So how do you cope with this feeling of overwhelm? A recurring theme amongst all the women I interviewed for The Single Mum’s Survival Guide was the importance of asking for help. I know, it’s hard to do and perhaps you feel there’s nobody to ask anyway. You could do a babysitting swap with a friend, family member or another mother you trust. There may be a teenager or college student that you know who’d be happy to earn some pocket money. They could even come round whilst you are still in the house but upstairs or in another room if you’re worried about leaving your child for too long with someone new. The children get someone new to play with and you get some time to catch up on work, housework, studies, shopping or just plain sleep.
It’s also important to work out what’s really important. Take a good hard look at all you do and your expectations of yourself – along with other people’s expectations of you – and see if all of them are reasonable. I remember being criticised by my ex sister-in-law for not preparing all my own home made and organic baby food. After I had succumbed to the guilt of not measuring up/looking after my child’s health in the way she thought best I finally came to my senses and realised that I was looking after my baby perfectly adequately (I read all the packaging carefully and avoided additives) – it’s just that I was working, whilst she was a stay-at-home mum with more time on her hands. Other friends with babies stuck rigidly to routines and set times for baby’s bath, nap – even a walk in the park with the pram. That would never have worked for me, so our routines were more fluid and fitted in with everything I was juggling at the time (working, house hunting, going through a divorce etc.) As long as your child is safe, well-fed and knows that he or she is loved, the rest will follow. Make sure you look after yourself too, or you’ll be no use to anyone!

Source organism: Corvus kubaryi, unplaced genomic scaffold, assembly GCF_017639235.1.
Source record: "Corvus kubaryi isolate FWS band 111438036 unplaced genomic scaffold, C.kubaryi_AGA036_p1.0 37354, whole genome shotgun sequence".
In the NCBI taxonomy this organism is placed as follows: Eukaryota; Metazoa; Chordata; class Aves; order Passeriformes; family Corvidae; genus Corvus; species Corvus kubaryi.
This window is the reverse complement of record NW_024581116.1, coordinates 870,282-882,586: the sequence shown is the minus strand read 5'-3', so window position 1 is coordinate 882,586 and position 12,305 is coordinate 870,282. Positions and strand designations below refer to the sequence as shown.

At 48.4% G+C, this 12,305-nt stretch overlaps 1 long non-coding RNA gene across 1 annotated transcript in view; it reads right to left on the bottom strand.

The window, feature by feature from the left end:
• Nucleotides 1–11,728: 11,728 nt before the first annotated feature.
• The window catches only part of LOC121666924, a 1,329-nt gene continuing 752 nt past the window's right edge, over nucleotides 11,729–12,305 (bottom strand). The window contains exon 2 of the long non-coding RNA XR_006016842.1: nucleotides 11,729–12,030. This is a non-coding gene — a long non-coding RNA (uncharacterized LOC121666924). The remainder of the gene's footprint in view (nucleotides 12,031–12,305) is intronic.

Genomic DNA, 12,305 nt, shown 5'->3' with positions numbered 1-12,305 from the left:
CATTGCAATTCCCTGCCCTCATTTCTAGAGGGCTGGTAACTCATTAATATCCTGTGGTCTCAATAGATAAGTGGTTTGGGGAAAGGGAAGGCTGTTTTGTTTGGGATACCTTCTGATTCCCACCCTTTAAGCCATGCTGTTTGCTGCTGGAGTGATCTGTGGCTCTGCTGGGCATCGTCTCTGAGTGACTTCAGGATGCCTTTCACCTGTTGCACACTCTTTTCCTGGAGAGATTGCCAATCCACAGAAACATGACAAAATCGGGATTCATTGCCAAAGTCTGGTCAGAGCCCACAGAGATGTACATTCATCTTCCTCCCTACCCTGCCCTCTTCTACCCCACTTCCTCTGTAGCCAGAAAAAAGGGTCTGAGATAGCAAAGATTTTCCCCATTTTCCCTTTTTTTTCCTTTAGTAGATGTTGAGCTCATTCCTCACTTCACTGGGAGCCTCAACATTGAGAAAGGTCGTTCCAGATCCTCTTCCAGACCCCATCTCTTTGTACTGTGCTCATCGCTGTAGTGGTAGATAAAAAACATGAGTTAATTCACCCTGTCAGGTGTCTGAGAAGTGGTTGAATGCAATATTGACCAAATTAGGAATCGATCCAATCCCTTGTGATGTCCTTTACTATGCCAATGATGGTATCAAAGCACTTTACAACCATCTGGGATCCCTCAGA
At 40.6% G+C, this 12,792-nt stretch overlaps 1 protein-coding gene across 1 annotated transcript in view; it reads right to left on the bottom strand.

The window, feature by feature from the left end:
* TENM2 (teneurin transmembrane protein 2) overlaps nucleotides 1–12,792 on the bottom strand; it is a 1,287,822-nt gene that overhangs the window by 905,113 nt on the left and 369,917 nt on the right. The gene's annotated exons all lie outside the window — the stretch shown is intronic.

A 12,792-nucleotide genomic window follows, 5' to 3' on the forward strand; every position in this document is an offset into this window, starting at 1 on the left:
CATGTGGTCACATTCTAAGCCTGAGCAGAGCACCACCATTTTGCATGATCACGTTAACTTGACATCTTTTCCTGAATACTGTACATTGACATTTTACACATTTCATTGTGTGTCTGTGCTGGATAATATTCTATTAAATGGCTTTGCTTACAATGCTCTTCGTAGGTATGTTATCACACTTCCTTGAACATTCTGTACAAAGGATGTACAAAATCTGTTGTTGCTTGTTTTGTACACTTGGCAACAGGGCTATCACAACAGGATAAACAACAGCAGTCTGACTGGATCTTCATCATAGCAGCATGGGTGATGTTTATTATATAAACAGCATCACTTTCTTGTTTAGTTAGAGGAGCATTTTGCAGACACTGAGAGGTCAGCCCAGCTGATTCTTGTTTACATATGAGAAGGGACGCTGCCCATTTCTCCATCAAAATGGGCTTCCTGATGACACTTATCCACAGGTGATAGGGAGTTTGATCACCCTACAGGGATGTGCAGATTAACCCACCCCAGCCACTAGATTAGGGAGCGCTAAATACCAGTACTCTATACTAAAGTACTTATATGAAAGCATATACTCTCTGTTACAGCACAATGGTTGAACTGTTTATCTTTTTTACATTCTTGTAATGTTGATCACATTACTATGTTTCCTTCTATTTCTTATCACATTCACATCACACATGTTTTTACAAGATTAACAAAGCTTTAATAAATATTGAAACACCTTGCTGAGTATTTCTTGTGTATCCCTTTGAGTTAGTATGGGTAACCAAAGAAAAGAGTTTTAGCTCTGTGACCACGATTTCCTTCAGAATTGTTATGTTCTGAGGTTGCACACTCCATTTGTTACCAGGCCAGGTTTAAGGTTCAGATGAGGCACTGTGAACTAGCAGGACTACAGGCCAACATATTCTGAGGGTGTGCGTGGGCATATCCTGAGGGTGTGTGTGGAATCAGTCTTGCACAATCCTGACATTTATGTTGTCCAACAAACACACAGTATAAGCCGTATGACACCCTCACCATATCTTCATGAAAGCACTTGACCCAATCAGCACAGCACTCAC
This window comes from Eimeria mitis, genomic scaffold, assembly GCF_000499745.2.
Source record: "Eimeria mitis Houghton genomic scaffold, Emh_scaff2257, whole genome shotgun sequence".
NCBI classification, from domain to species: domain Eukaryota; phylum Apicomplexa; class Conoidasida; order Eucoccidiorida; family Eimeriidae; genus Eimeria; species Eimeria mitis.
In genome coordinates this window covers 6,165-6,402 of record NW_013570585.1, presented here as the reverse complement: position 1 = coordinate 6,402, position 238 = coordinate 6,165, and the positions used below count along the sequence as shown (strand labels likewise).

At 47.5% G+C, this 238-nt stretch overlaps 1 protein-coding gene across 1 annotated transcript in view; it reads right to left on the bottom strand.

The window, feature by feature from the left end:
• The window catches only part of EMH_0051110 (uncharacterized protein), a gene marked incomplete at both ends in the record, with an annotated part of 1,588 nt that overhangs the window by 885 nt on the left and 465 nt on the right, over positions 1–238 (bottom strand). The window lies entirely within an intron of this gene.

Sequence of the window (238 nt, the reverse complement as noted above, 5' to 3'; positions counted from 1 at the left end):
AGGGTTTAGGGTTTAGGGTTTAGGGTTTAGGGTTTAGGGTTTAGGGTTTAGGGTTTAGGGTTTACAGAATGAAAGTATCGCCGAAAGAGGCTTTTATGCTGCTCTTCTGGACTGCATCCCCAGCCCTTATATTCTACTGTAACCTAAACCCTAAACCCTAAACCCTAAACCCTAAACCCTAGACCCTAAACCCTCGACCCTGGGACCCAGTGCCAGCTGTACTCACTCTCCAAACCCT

As I said to the single mum on my Facebook post: the hugs will come later – and you will be receiving them, not just giving them. It doesn’t feel like anyone notices what you do but believe me, it isn’t going completely unnoticed.

February – The Month of Love?

Single Mum's Survival Guide Illustration 13February is traditionally celebrated as the month of love. Statistics report that here in the UK £557 million will be spent going out on romantic dinners, £461 million on presents, £173 million on drinks, £211 million on flowers, £115 million on chocolates and £57 million on cards. So where does that leave single mothers? Some of you will be going out for that dinner, receiving the card and marking Valentine’s day with a happy heart. You may be embarking on a new relationship, in the throes of early lust or love and wondering if he’s Mr. Right. You may even be contemplating introducing him to your children. This Valentine’s day could be a perfect test, to see if he matches up to your romantic expectations!  In my book, I give you some suggestions for how to tell if he’s right for you.  Continue reading

You Can’t Enter Your Destination Until You Have a Start Point!

Single Mum's Survival Guide Illustration 16 001It’s hard to set a course for where you’re going without a starting point. Just imagine typing a location into Google maps and asking for directions, without entering a start point! In the next few days I’ll be sharing an excellent goal setting process which will set you on track for a happy and productive 2016 but before deciding where you want to go, you must first look at where you are now. This doesn’t need to be a depressing task – in fact we often forget all the many achievements we have accomplished because we are so busy focusing on what we still need to change or get done. Try this on your child over Christmas. You could find out what three things they are really happy with from this last year, three things they didn’t like and three things they liked and what they are most proud of. Celebrating successes is a fantastic tool to enhance your child’s self esteem – and yours!